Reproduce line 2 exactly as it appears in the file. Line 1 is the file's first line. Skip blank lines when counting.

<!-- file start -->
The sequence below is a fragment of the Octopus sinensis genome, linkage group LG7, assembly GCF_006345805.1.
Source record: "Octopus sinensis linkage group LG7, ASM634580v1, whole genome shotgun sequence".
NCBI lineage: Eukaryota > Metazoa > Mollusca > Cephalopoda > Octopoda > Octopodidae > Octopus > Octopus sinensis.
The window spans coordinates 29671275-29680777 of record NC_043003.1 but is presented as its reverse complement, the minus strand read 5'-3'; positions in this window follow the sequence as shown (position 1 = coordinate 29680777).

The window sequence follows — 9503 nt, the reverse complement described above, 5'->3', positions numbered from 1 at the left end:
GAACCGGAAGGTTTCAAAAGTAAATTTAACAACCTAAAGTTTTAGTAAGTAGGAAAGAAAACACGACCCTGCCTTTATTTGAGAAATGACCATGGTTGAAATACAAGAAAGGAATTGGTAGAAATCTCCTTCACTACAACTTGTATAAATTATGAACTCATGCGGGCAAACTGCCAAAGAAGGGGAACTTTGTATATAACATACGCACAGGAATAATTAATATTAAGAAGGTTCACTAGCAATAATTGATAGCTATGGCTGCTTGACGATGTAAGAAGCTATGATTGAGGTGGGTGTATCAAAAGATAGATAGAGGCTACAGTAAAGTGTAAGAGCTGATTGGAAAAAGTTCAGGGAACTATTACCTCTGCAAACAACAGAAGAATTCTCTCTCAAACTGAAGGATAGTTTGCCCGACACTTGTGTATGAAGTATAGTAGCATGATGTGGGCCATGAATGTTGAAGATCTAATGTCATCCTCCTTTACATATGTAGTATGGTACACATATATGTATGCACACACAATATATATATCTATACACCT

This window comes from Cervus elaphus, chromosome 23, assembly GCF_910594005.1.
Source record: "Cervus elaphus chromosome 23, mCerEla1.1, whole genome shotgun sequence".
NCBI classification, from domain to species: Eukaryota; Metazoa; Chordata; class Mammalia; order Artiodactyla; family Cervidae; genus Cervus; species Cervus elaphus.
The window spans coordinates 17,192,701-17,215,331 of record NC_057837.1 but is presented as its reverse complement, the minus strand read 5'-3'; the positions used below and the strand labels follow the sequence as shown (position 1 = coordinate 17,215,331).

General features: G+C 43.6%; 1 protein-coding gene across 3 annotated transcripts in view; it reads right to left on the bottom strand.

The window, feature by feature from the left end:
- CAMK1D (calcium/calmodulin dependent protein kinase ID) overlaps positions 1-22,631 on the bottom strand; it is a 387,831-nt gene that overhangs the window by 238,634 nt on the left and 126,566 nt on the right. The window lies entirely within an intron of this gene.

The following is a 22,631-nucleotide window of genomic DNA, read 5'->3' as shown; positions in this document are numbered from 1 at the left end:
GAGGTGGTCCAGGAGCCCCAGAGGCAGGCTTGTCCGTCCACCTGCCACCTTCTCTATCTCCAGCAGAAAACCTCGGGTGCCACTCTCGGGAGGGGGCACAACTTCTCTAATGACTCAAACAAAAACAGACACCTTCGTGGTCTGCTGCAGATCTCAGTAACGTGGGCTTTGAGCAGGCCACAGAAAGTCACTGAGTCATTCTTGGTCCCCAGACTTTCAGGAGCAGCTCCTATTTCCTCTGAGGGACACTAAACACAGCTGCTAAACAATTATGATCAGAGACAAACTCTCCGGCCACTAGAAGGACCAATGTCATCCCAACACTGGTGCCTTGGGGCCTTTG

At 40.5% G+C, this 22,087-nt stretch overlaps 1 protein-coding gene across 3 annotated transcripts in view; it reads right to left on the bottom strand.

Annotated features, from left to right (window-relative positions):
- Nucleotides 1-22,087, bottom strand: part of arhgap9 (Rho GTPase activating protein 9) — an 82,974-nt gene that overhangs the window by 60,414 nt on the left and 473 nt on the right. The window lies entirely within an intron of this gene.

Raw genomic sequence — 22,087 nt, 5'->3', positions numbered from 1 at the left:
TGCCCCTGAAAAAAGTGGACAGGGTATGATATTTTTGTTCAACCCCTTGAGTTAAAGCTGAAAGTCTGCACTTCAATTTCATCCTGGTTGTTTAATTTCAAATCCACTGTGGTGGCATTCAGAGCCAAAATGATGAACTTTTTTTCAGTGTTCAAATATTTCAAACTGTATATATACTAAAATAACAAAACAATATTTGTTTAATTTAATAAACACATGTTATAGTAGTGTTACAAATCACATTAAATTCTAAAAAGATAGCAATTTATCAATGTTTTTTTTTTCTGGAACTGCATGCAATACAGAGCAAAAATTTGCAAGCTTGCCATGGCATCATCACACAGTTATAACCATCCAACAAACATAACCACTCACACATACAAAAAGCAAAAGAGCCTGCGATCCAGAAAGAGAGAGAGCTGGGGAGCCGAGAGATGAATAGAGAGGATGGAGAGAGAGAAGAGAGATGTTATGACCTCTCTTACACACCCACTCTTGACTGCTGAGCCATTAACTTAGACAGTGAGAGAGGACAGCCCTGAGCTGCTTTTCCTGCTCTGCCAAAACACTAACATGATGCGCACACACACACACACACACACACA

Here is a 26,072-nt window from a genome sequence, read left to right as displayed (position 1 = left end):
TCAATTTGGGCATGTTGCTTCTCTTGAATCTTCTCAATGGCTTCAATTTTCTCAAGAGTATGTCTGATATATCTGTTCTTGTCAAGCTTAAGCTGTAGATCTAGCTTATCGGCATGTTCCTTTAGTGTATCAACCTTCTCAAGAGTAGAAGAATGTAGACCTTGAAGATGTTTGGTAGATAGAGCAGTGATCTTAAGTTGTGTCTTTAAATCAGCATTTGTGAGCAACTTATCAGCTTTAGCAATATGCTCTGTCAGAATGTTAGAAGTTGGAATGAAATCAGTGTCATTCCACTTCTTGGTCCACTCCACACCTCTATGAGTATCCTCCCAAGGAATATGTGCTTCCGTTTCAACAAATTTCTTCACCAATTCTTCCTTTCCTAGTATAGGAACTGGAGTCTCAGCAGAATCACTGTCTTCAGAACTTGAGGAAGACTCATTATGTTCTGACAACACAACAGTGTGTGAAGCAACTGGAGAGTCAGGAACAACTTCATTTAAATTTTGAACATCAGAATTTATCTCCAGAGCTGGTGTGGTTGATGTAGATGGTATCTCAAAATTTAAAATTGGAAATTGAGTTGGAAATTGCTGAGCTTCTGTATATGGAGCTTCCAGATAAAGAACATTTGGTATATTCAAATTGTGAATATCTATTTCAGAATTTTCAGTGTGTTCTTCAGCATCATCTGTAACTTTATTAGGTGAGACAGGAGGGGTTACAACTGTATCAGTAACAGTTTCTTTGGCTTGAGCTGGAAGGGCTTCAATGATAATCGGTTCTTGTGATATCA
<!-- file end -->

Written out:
Source record: "Octopus sinensis linkage group LG7, ASM634580v1, whole genome shotgun sequence".